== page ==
Bridget Tunstall directs the Bay Street Theatre’s annual production of Eve Ensler’s insightful and incendiary The Vagina Monologues this weekend.
Playwright Ensler mandates that 10 percent of proceeds from community productions go to her V–Day charity (“A Global Movement to End Violence Against Women and Girls Worldwide”) and that the other 90 percent reaches a community group that benefits women.
The Bay Street production is donating this money to the Rape Crisis Center; last year’s donation was nearly $900.
The Vagina Monologues, Tunstall believes, is one of those shows that deserves to be repeated. “Every year, different issues around the world for women come up,” she says. “And every time we have the show, we have new women participating in it, and new women that come and see it. So if more people get exposed, the more the message reaches.”
This year, the monologues will be performed by, among others, SCAD professor Krista Harborson and Bay Street veterans Cecelia Arrango and Kimmi Sampieri. “A large chunk of the cast, honestly, are students from the SCAD community who have never done it before,” Tunstall says.
Just a few weeks ago, Sheila Lynne directed Ensler’s The Good Body at Muse Arts Warehouse. This was by design, not by accident.
“Sheila and I talked about it, and it worked out that we were able to do two Eve Ensler shows back–to–back,” says Tunstall. “And I thought that really worked well, in the scheme of planning.”
Performances are at 8 p.m. Feb. 25–27. See clubone–online.com.
Visions of history
Abeni is a Nigerian word meaning “We Asked For Her and She is Ours.”
The dancers of Abeni Cultural Arts have Muriel Miller, heart and soul. A co–founder of the group, Miller is also Abeni’s artistic director, its dance director and the primary architect of Visions: An Odyssey in Black Dance, Friday through Sunday (Feb. 25–27) in the city’s S.P.A.C.E. black box theater.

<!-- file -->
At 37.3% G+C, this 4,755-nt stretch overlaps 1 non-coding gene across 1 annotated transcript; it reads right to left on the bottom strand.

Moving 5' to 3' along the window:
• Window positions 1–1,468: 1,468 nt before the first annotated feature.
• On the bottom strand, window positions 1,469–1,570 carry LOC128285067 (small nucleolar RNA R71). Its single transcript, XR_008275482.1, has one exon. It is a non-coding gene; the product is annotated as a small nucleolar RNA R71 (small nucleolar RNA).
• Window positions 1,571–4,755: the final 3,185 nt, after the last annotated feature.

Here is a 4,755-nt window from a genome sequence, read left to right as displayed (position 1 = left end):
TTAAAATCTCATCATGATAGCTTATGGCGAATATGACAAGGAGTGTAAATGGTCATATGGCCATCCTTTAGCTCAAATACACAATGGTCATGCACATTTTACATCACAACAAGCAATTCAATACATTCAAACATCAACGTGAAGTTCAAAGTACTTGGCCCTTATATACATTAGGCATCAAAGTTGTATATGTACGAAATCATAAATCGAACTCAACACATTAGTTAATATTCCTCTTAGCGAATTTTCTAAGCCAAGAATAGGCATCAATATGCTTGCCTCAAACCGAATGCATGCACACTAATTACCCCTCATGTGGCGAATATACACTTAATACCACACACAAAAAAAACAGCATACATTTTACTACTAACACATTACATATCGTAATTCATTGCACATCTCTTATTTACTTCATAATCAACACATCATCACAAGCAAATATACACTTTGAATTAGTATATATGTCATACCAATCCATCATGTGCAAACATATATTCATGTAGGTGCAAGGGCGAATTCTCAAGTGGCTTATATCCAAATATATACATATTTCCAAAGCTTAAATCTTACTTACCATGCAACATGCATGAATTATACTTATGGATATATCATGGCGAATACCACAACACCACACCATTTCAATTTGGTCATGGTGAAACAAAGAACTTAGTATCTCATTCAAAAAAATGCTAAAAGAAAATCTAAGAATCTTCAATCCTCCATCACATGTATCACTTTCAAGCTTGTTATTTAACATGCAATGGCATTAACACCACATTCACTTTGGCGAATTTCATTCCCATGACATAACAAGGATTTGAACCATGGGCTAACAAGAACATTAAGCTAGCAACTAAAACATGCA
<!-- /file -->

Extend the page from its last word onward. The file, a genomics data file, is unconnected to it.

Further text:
Presented in conjunction with the Savannah Black Heritage Festival, Visions is Abeni’s annual journey through history with African, modern, contemporary, jazz and hip hop dance.
“We always try to add something different each year, to make it a little bit better,” Miller explains. “We’ve added a little bit of dialogue and some more singing this year, as opposed to just dancing – there’s a lot of dancing, a little bit of singing and a little bit of acting.”
Participants come from Miller’s adult dance company, Kokomo Collective, from the youth company Ijaba Dance, and from the Little Miracles (students age 8 and younger).
Performances are free. See abenidancestudio.webs.com
If the Rain comes ...
At the Johnny Mercer Theatre Tuesday night, it’s Rain – A Tribute to the Beatles. More than a tribute band (although, of course, that’s what it is at heart) this is a two–hour–plus performance that includes multi–media, special effects and the like. It’s been a hit on Broadway for a year or two.
Rain goes the full monty, taking the lads from their jacket–and–tie Ed Sullivan period to the eccentric and long–haired look of the Abbey Road–era final days. Accordingly, there are numerous costume, wig and instrument changes.
As a lifelong, card–carrying Beatles addict, I’ve seen perhaps a dozen tribute bands over the years (currently, there are 50 of them in the United States alone). They’ve all varied in musical quality (and English accents, and choice of material, and other things), but what impresses me about Rain is that the band does an acoustic set. The Beatles themselves quit live performances in 1966, a full three years before they split up, so lots of their greatest late–period acoustic songs never got played live.
Therefore, if the the faux–Fab thing floats your boat, this could be the one.
Tickets for the 7:30 p.m. show are $32–$52 at etix.com, or by calling (800) 351–7469.